Real World Threats:

  • Board member or manager loses a laptop, or I phone containing bank account numbers or passcodes
  • An Association employee leaves a file containing confidential unit owner information lying open on a desk
  • Fishing e-mails to association members (Claim Example from Above)
  • E-mails accidentally sent to all members containing confidential unit owner info
  • Cyberthief hacks association/mgmt. entity computer system

 

Cyber Liability Insurance:

Everything that we have discussed above would be excluded under most standard Association liability policies. To address the concern of cyber liability Associations can purchase a stand-alone policy or some insurance companies will offer endorsements on their Directors & Officers or Crime policies.

 

Insurance Coverage’s Provided by Cyber Liability Policies:

  • Loss of income reimbursement – When the computer is down and cannot collect association fees which are paid online.
  • Cost to Repair Computer Systems – Actual cost incurred when repairing hardware or software damage by a cyber attack
  • Notification of affected owners, employees, and vendors – This could include the cost of mailings or other means of notification.
  • Member credit monitoring – This policy would pay for a year of credit monitoring companies for all the members affected by a data breach.
  • Crisis management and public relations – This covers the cost of hiring a company to get information about the data breach out to the members and to minimize the damage to the association’s reputation. These experts will work towards restoring confidence in the owners and in the community.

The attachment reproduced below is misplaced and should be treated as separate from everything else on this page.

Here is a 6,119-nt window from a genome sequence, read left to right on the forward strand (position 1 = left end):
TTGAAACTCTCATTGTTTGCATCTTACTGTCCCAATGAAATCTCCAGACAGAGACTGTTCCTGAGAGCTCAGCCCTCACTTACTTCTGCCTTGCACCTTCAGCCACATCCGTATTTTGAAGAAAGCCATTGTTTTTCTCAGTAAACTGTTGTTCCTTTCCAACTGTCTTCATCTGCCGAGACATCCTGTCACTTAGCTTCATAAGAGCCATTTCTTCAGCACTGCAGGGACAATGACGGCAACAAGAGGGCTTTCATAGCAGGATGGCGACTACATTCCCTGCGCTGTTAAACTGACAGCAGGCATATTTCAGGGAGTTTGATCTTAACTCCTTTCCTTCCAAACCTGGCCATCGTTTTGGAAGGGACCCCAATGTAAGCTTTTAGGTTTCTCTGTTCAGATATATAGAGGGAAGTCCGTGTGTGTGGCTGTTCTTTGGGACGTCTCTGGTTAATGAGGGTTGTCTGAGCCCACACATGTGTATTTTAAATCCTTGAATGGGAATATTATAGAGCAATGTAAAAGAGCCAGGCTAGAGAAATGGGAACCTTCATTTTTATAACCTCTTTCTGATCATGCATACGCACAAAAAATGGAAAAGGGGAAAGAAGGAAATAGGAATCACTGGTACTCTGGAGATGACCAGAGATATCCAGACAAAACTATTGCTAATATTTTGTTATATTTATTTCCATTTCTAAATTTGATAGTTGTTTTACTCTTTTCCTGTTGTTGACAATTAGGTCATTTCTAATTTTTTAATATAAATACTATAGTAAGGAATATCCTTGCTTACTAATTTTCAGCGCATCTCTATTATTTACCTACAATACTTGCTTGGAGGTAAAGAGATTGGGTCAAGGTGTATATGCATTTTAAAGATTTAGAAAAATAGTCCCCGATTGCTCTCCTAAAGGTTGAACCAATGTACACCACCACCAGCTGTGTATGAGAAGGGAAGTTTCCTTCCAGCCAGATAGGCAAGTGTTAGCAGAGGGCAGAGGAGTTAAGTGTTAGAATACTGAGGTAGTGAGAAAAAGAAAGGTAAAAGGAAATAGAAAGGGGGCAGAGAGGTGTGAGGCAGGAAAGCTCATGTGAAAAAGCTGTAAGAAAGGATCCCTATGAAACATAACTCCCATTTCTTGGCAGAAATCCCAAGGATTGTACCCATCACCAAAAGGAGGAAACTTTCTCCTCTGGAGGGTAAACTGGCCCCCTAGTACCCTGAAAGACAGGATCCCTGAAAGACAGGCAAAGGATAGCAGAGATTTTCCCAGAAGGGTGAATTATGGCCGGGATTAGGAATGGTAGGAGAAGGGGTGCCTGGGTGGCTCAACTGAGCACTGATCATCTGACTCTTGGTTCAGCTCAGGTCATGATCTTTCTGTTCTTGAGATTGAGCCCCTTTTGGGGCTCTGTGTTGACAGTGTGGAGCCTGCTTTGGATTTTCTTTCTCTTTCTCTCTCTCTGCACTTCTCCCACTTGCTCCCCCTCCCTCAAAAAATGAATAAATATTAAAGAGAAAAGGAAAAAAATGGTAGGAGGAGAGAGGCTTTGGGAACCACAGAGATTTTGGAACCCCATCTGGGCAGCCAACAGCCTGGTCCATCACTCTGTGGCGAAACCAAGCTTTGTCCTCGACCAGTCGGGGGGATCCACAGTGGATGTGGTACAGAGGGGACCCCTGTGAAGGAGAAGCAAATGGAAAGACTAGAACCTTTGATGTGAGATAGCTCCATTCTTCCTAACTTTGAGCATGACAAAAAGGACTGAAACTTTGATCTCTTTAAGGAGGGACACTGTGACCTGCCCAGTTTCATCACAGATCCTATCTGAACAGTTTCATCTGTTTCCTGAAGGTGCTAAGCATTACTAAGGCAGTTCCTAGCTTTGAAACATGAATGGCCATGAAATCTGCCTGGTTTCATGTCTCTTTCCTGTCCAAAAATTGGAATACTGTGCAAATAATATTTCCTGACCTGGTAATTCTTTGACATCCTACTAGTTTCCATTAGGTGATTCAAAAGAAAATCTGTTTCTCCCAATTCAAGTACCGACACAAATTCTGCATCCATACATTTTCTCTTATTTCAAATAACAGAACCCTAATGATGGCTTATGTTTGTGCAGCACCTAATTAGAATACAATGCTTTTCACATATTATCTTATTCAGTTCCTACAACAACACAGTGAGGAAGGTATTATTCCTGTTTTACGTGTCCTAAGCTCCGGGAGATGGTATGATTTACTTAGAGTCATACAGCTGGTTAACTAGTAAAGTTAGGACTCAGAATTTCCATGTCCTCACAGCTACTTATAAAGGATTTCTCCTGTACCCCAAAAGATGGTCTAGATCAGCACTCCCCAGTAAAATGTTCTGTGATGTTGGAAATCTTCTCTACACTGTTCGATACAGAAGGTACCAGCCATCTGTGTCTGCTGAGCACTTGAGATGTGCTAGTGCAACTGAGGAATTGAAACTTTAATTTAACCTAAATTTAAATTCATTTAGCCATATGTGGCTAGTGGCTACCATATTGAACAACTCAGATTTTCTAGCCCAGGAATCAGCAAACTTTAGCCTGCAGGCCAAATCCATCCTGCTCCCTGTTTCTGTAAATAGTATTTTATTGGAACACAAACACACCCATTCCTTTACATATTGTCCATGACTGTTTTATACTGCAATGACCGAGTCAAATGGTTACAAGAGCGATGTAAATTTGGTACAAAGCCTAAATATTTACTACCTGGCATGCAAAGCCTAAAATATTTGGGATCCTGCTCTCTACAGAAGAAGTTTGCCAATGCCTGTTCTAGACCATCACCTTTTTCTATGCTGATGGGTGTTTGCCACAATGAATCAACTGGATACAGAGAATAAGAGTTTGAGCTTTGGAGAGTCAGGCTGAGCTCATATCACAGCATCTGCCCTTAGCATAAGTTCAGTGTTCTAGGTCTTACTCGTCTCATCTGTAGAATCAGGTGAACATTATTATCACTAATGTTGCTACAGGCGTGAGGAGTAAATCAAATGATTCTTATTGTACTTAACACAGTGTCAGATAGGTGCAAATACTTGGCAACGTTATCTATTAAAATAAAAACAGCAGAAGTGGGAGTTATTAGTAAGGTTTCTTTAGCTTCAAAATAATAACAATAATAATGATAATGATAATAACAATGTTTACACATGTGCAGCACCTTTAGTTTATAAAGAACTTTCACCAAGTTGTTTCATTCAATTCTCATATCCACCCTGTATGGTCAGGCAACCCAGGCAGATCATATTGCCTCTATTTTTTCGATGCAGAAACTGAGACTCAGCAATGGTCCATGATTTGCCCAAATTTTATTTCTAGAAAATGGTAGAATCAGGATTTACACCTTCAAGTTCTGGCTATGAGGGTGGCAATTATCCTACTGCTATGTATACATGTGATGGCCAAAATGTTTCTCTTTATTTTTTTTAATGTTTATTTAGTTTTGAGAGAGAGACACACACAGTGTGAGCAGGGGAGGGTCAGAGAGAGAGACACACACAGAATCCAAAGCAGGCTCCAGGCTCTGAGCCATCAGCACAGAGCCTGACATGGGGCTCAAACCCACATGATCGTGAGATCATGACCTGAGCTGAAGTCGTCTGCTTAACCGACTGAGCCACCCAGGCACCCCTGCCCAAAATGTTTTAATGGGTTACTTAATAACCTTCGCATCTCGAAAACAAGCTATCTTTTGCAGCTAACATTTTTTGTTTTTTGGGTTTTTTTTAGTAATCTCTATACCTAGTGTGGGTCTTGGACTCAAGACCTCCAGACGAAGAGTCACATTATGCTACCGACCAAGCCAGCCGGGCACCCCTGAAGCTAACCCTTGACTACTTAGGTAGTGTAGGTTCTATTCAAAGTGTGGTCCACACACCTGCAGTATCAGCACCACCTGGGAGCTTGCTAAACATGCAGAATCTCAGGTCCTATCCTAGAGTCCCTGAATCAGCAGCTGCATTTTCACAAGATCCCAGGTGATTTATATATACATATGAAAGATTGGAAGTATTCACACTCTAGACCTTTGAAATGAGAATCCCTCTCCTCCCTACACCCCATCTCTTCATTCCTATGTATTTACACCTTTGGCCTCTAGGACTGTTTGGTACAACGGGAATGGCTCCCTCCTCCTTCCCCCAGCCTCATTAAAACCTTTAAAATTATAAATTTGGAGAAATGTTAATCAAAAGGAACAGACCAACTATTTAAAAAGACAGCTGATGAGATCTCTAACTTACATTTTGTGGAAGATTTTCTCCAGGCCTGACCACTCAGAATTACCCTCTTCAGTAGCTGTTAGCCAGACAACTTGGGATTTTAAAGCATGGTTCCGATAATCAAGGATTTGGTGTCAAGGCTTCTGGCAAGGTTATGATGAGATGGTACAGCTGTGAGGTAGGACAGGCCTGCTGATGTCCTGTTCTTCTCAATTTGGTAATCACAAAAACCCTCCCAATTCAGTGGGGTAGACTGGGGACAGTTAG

• Forensic and legal services – This policy will pay for experts to assist in determining if there was a regulatory breach and will help with compliance.
  • Social Engineering- Voluntary parting of funds because of phishing
  • Defense Cost- Cost Associated with any lawsuits brought against the Association because of a data breach

 

Common Sense Risk Management:

  • If the Association offers Wi-Fi in common areas make sure its password secured
  • Implement virus protection on all board member and employee computers
  • Change Passwords every 90 days
  • Collect only the data you need and only store it for as long as necessary
  • Encrypt e-mail communications containing personal or confidential information

 

Cyber threats are only going to increase as technology continues to play a more prominent role in everyday life. Associations should educate themselves on the threats posed to their community and the tools available to combat these threats. Don’t believe it can’t happen to you!

 

-Robert Mitchell, CIC, CRM, MS-RMI